Media freedom under threat in Europe
London, 08/12/11 –
Ahead of human rights day (10 December 2011), Thomas Hammarberg, the
Council of Europe Commissioner for Human Rights, launched the
Human rights and a changing media landscape at a press
conference in London, hosted by ARTICLE 19, on Thursday 8 December 2011.
“The defence of all human rights depends on media freedom and pluralism.
This makes it urgent to counter government restrictions and monopoly
tendencies,” said Thomas Hammarberg at the launch.
“Journalists are murdered or threatened with violence, state authorities
seek to control broadcast media and prevent access to government
information. At the same time we have seen that unrestrained commercial
ambitions can encourage a culture of illegal and unethical activity in
the newsroom – as the News of the World phone hacking scandal
demonstrated with shocking clarity.”
The Commissioner invited eight experts to give their personal
assessments of six topics and how they relate to human rights: social
media; protection of journalists from violence; ethical journalism;
access to official documents; public service media; and media pluralism.
“Together these contributions give an indication that there is a need
for stronger protection of media freedom and freedom of expression in
Europe today,” said the Commissioner at the launch, which took place at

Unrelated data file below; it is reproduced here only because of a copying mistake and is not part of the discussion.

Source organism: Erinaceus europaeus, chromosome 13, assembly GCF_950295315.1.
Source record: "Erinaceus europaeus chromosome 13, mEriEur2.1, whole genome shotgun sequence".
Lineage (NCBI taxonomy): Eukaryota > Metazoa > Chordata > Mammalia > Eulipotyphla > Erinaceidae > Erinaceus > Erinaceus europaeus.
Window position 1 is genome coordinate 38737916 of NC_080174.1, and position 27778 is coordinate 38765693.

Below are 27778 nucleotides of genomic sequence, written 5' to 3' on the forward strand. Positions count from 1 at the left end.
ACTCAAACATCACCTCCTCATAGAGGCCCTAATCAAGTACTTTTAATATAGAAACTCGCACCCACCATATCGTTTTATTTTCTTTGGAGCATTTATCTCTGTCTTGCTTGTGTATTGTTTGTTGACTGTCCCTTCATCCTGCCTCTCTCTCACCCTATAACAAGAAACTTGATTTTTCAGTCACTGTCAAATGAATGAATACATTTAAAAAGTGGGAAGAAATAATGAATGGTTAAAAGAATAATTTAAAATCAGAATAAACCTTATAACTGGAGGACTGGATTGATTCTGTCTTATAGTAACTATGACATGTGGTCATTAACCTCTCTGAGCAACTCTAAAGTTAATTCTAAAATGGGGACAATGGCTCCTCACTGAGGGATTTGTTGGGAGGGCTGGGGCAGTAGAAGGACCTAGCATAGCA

Article 19 in London.
In his foreword Thomas Hammarberg highlights the role media plays in
exposing human rights violations and in offering an arena for different
voices to be heard in public discourse. He argues that public service
broadcasting is important to ensure media pluralism and counteract
monopolies. He also underlines that every case of violence or threats
against a journalist must be promptly and seriously investigated –
impunity encourages further murders and has a chilling effect on public
The phenomenon of social media presents us with a range of fresh
challenges. Blogs, video and social networking sites have become key
forums for political debate and organisation – so much so that they have
provoked counter-responses from some repressive states. While there is a
need to ensure better protection of personal integrity in social media,
the right to freedom of expression must not be undermined.
The traditional media have felt the pain of the global economic crisis.
Thousands of jobs have been eliminated, leaving little space for
research, checking and original investigation – and training. The term
ethical journalism is highly relevant in this context. The media
community needs to develop a system of effective self-regulation – based
on an agreed code of ethics - and a mechanism to receive and respond to
“I hope this book will serve as a spotlight on current challenges. There
is a strong need for a serious public debate on media developments and
their impact on human rights”, said the Commissioner.
Human Rights and a changing media landscape can be ordered from:
book.coe.int (Council of Europe
Read the publication
Human rights and a changing media landscape
Thematic page on media freedom
Press contact in the Commissioner’s Office:
Anki Wood, +33 (0)6 61 14 78 35;
Keep up to date with the Commissioner on